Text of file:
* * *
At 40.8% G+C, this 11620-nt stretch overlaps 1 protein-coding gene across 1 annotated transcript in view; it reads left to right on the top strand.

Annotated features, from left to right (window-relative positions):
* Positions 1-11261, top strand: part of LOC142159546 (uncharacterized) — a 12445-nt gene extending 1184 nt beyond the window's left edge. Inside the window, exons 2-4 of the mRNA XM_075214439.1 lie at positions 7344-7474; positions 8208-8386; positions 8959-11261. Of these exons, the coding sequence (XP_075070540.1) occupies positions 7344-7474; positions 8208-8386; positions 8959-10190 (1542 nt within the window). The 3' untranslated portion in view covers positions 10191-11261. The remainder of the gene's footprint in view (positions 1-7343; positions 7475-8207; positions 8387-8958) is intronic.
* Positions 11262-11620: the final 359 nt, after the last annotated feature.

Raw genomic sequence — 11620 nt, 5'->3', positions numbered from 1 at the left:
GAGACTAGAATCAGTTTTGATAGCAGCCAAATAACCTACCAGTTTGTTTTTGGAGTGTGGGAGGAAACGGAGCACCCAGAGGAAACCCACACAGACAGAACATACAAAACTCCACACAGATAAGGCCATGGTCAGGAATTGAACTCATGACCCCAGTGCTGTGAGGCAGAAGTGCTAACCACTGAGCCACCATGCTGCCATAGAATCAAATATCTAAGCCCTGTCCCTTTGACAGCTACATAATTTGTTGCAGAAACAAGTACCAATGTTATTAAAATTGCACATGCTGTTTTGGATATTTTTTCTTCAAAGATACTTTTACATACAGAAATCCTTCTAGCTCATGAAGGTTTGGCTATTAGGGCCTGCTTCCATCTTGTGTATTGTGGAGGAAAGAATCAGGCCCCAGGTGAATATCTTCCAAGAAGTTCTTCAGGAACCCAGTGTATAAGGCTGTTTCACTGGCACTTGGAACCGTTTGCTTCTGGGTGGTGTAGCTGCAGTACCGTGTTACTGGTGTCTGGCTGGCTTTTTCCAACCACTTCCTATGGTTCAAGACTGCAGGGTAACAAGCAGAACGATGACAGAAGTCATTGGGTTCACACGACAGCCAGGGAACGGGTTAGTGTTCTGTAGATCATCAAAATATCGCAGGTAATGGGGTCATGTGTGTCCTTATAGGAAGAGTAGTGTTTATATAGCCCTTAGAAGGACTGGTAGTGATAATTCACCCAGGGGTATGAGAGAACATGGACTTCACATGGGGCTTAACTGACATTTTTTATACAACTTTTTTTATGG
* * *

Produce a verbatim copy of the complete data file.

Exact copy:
At 40.8% G+C, this 11620-nt stretch overlaps 1 protein-coding gene across 1 annotated transcript in view; it reads left to right on the top strand.

Annotated features, from left to right (window-relative positions):
* Positions 1-11261, top strand: part of LOC142159546 (uncharacterized) — a 12445-nt gene extending 1184 nt beyond the window's left edge. Inside the window, exons 2-4 of the mRNA XM_075214439.1 lie at positions 7344-7474; positions 8208-8386; positions 8959-11261. Of these exons, the coding sequence (XP_075070540.1) occupies positions 7344-7474; positions 8208-8386; positions 8959-10190 (1542 nt within the window). The 3' untranslated portion in view covers positions 10191-11261. The remainder of the gene's footprint in view (positions 1-7343; positions 7475-8207; positions 8387-8958) is intronic.
* Positions 11262-11620: the final 359 nt, after the last annotated feature.

Raw genomic sequence — 11620 nt, 5'->3', positions numbered from 1 at the left:
GAGACTAGAATCAGTTTTGATAGCAGCCAAATAACCTACCAGTTTGTTTTTGGAGTGTGGGAGGAAACGGAGCACCCAGAGGAAACCCACACAGACAGAACATACAAAACTCCACACAGATAAGGCCATGGTCAGGAATTGAACTCATGACCCCAGTGCTGTGAGGCAGAAGTGCTAACCACTGAGCCACCATGCTGCCATAGAATCAAATATCTAAGCCCTGTCCCTTTGACAGCTACATAATTTGTTGCAGAAACAAGTACCAATGTTATTAAAATTGCACATGCTGTTTTGGATATTTTTTCTTCAAAGATACTTTTACATACAGAAATCCTTCTAGCTCATGAAGGTTTGGCTATTAGGGCCTGCTTCCATCTTGTGTATTGTGGAGGAAAGAATCAGGCCCCAGGTGAATATCTTCCAAGAAGTTCTTCAGGAACCCAGTGTATAAGGCTGTTTCACTGGCACTTGGAACCGTTTGCTTCTGGGTGGTGTAGCTGCAGTACCGTGTTACTGGTGTCTGGCTGGCTTTTTCCAACCACTTCCTATGGTTCAAGACTGCAGGGTAACAAGCAGAACGATGACAGAAGTCATTGGGTTCACACGACAGCCAGGGAACGGGTTAGTGTTCTGTAGATCATCAAAATATCGCAGGTAATGGGGTCATGTGTGTCCTTATAGGAAGAGTAGTGTTTATATAGCCCTTAGAAGGACTGGTAGTGATAATTCACCCAGGGGTATGAGAGAACATGGACTTCACATGGGGCTTAACTGACATTTTTTATACAACTTTTTTTATGG